HAVEN, WISCONSIN | Stand atop the red-cloaked stadium set around the first tee at Whistling Straits, the crisp fall wind blowing off Lake Michigan in the distance and, even with the silver aluminum seats empty, the place feels full.
There is a magnitude to the Ryder Cup that’s bigger than the structures that dot the rolling landscape, bigger than the emotions that churn inside the players until they erupt, bigger than the steadily increasing thrum of anticipation that has percolated for three years.
Like an 18-wheeler filling your rearview mirror, the closer it gets, the bigger it feels.
The Ryder Cup stands apart because it matters like nothing else.
As much as ever, it matters to the American team that they win this week.
“We have a whole new team. We have a team with no scar tissue. There’s only a handful of us that have even played in a Ryder Cup. And the few of those, we have winning records,” said Tony Finau, who watched the Europeans celebrate in Paris three years ago. “So we actually don’t have guys on our team that have lost a lot in Ryder Cups.
“So, what I mean by this, a big one is we’ve got a whole new team. We’ve got a whole different group of young guys that are hungry. You guys see six rookies. Man, in this team room, I don’t see any rookies. I see 12 guys that are confident and none of us are wide-eyed. We want to win. At the end of the day that’s what I see. When I’m in the locker room, I see guys beaming with confidence and really hungry to win. That’s refreshing.”
“I think the Americans have figured out a lot of things.” – Paul McGinley
This is not the first time the American side has pronounced itself ready to change the results and the direction of what has been a European-centric event. It happened a few years ago in the scorched-earth task force aftermath of the Tom Watson/Gleneagles debacle and the Americans responded with a lopsided win two years later at Hazeltine.
Until then, the U.S. had lost three of the last five matches played on home soil.
A cultural change, which Finau suggested is happening, can’t be talked into existence. It has to happen organically. What has changed is that Tiger Woods and Phil Mickelson are no longer the center of the team.
Jordan Spieth and Justin Thomas have become the emotional leaders. It’s past time for that to happen.
“I think the Americans have figured out a lot of things,” said Paul McGinley, who captained a victorious European Ryder Cup team in 2014 and cited U.S. captain Steve Stricker’s preparation and reliance on “horses-for-courses” approach at Whistling Straits as critical developments.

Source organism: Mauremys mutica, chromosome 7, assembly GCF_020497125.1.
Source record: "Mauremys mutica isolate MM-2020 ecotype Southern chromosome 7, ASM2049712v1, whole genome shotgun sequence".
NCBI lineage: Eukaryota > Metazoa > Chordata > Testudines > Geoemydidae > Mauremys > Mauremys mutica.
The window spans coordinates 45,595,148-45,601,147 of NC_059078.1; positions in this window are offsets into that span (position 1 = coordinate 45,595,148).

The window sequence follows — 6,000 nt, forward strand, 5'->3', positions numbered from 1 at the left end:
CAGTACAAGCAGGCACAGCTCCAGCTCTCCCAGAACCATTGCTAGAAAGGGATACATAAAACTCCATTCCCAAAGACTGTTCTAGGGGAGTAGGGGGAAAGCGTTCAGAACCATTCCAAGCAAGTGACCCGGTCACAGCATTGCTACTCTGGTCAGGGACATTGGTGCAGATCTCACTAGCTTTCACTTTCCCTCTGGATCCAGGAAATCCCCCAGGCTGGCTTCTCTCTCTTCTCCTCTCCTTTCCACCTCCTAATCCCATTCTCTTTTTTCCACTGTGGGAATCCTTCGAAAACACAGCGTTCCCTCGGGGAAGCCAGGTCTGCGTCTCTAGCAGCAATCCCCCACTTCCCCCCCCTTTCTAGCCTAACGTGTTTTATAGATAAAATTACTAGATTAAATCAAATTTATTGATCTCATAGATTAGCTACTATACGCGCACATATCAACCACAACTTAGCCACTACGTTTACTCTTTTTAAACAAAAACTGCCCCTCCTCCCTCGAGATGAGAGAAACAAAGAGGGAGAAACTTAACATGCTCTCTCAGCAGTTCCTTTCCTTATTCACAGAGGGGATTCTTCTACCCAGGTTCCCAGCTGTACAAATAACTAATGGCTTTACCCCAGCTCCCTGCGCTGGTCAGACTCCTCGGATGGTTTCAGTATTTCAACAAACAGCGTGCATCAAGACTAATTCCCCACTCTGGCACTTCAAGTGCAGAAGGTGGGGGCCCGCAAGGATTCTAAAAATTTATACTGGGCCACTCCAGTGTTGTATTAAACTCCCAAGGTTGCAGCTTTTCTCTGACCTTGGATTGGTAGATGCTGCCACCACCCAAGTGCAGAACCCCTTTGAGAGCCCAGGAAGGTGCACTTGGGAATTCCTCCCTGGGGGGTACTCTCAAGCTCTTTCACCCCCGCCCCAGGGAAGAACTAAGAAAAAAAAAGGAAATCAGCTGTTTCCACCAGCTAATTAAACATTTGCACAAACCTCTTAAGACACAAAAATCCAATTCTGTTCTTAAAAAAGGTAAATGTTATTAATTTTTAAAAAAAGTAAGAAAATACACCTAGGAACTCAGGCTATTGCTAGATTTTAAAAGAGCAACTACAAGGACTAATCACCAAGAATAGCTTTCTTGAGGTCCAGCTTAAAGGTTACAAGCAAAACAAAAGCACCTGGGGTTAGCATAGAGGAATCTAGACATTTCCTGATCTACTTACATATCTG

Shortly after 7 a.m. local time Friday, the conjecture turns to competition. To this point, it has been light, even playful at times.
The Europeans wore foam cheeseheads and Green Bay Packers colors during a practice session. Captain Pádraig Harrington has promised to get a tattoo if his team wins, following the precedent set by Thomas Bjørn after leading Europe’s win three years ago.
The Americans, who speak almost reverentially about their respect for captain Stricker, want to make him cry with joy Sunday evening.
“He’s a softie,” Brooks Koepka said.
Stricker has even hinted he would get a tattoo should the Americans win, saying he might have an ink artist on standby for the occasion.
Will Tiger Woods make an unannounced visit to the American team room? It’s a popular topic of discussion but Stricker has made it sound unlikely for obvious reasons.
The captain has tempered any potential tension in the team room, striking a balance between teamwork and personal space. Stricker knew days in advance which pairings he will send out when and there is a sense this American team is in a good place even if the blustery, cool weather conditions might tilt toward the Europeans’ advantage.
More than some Ryder Cup venues, Whistling Straits is a major character. It’s visually intimidating, nearly half of its holes perched on the edge of Lake Michigan. It offers opportunities for long hitters to use their advantage but it can be unforgiving.
In foursomes play, a notoriously troublesome format for the Americans, there is a science to picking which players tee off on the even-numbered holes and which on the odds, especially with three of the par-3 holes being odd-numbered.
The data has been crunched. The opinions have been voiced. The pairings have been finalized.
This was to have been played a year ago but organizers were right to wait a year. A Ryder Cup without fans would not have been a Ryder Cup at all.
Beyond the noise, there is all that merchandise to be sold, including official U.S. team underwear. Hats and sweatshirts seem to be more popular with the buying public than men’s briefs according to an informal study.
The Americans are favored but none of that matters once the first shots are played.
“This is going to be very, very difficult for us,” McGinley said.
To borrow a long-ago line from Ringo Starr, it don’t come easy.
“Someone’s got to lose, man. There’s two teams playing and there’s going to be a winner and there’s going to be a loser,” Koepka said.
“It just comes down to who plays better, and I think it’s as simple as that.”
© 2021 Global Golf Post LLC
We are sorry that this post was not useful for you!
Tell us how we can improve this post?